by Paula M. Riley

Norwood-Fontbonne Academy fifth graders (from left) Nicholas Mustin, Zachary Messa, Alexander Messa, and Jake Guller, reconnect on the first day of school.

Big yellow school buses are back on Chestnut Hill’s narrow streets, and children, clad in crisp new uniforms, fill the sidewalks. It looks like just another September, but a closer peek inside Chestnut Hill’s schools shows that our local schools are constantly changing.

When Norwood-Fontbonne Academy welcomed its students last week, Sr. Mary Helen Beirne, head of school, described the academy as “an excellent school where we are always striving to be more!” This quest to become better is evident in the new facilities and programs students will enjoy in this school’s 92nd year.
Music of the 60’s Civil Rights Movement, Making Silent Movies on an IPad, Healthy Lifestyles for Teenagers and Spanish Culture Around The World are a few of the exploratory courses from which NFA seventh and eighth graders can choose.

“Our exploratory program with its fun, content-driven courses originated from the realization that choice is very much a part of the high school experience,” said Debbie Wood, M.Ed., director of Upper Grades. “We are helping students position themselves so they can key in on their interests and talents and become better equipped for high school class choices and eventually, career choices.”

Seventh and eighth graders enjoy NFA’s Norwood Campus on Germantown Avenue where they gain increased independence and confidence as they prepare for the high school setting. In the newly renovated science lab, students will use Weather Bug Achieve, which streams live weather data for exploration and predictions. Bob Wanton, head meteorologist from the National Weather Station in Mt. Holly, N.J., joins in this instruction.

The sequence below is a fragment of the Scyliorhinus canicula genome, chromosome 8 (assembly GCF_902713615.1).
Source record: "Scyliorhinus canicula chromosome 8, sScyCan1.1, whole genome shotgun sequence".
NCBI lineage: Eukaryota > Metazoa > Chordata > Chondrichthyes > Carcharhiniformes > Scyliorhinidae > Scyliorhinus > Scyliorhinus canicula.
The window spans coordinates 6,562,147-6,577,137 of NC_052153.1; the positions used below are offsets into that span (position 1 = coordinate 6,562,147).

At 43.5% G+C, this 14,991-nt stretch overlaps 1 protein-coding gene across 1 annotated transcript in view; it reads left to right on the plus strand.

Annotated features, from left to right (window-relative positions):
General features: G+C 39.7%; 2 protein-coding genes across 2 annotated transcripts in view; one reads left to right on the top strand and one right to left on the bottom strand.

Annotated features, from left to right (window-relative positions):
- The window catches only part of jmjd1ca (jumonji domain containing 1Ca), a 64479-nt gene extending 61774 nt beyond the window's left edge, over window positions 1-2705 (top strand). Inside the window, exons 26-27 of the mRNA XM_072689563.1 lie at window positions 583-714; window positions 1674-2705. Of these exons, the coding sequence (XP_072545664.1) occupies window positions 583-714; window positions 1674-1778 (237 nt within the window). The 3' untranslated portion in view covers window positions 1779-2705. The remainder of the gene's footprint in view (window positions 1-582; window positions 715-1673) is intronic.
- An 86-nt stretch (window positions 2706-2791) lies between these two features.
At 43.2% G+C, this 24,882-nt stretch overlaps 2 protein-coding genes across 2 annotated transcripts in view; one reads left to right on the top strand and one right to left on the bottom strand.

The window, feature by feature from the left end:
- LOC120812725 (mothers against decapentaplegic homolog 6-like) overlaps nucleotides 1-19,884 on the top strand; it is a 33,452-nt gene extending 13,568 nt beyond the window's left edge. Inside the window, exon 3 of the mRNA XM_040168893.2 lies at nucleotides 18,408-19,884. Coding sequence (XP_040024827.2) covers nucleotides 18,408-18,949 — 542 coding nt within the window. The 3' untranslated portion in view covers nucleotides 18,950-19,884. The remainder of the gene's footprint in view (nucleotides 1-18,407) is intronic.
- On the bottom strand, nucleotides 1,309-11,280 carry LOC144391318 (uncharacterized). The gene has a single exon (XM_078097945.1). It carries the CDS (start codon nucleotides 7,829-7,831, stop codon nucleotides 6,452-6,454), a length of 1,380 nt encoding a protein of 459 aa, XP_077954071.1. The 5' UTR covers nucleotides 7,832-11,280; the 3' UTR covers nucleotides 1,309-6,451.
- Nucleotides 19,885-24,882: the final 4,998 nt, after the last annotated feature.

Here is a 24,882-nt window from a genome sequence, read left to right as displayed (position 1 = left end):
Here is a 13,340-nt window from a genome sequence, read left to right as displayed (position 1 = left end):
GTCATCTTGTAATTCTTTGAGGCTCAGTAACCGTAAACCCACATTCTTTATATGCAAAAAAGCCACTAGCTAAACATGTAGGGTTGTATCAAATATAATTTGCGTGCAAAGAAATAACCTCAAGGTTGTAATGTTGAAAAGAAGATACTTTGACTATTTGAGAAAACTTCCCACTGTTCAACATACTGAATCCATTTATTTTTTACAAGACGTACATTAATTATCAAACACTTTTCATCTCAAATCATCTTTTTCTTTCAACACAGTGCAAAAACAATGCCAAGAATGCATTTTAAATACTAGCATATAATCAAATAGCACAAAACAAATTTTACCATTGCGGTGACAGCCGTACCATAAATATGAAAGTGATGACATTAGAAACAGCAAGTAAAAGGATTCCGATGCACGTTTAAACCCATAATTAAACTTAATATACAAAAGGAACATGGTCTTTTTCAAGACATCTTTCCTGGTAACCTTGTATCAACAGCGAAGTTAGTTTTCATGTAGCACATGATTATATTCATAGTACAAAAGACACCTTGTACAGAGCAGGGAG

St. James Anthony Hall Gym, one of three Academy gymnasiums, will undergo a major renovation this fall. Improvements include a new floor, wall padding and collapsible bleachers. New lighting, sound system and cosmetic changes will enable additional drama and musical performances, assemblies and socials to be held there as well.

Enhancements to curriculum and technology will be evident in all grades, Wood explained. New iPads abound, and students will use e-readers in literature circles. Mathematics classes are all now instructed at high challenge level so graduating eighth graders will enter high school with Algebra I completed. The robotics program continues its collaboration with Lockheed Martin and now is participating in the First Lego League using LEGO MINDSTORM NXT to solve a set of challenges.

Each new school year at NFA introduces new co-curricular offerings. This year, students are invited to participate in Lyrical Dance, Matt Paul Sports’ Flag Football, and strings instruction. These courses complement the 40+ existing co-curricular programs in arts, athletics, theater, service, academics, and special interest topics.

As the first elementary school ever accredited by The Middle States Association of Colleges and Schools, NFA’s administration is looking forward to the fall visit by the MSACS. This event occurs every seven years and produces the school’s accreditation. NFA is also accredited by the American Montessori Association.

GFS
As times changes, so too does education. Germantown Friends School is staying ahead of the curve by meeting its mission – “Seek Truth” – by expanding opportunities to do so. This year, students will benefit not only from GFS’s talented teaching staff but also from the expertise of 21 schools across the world. Upper School science teacher Alyson Solomon is teaching a new elective she created titled “An Introduction to Bioethics,” one of nine courses being offered this semester by the Global Online Academy (GOA).

New in 2011, GOA is a nonprofit organization offering world-class online courses, including Comparative Government: Campaigns and Elections, Medical Problem Solving, Environmental Economics and Urban Studies: The Evolution of Cities taught by passionate and gifted teachers from the world’s leading independent schools.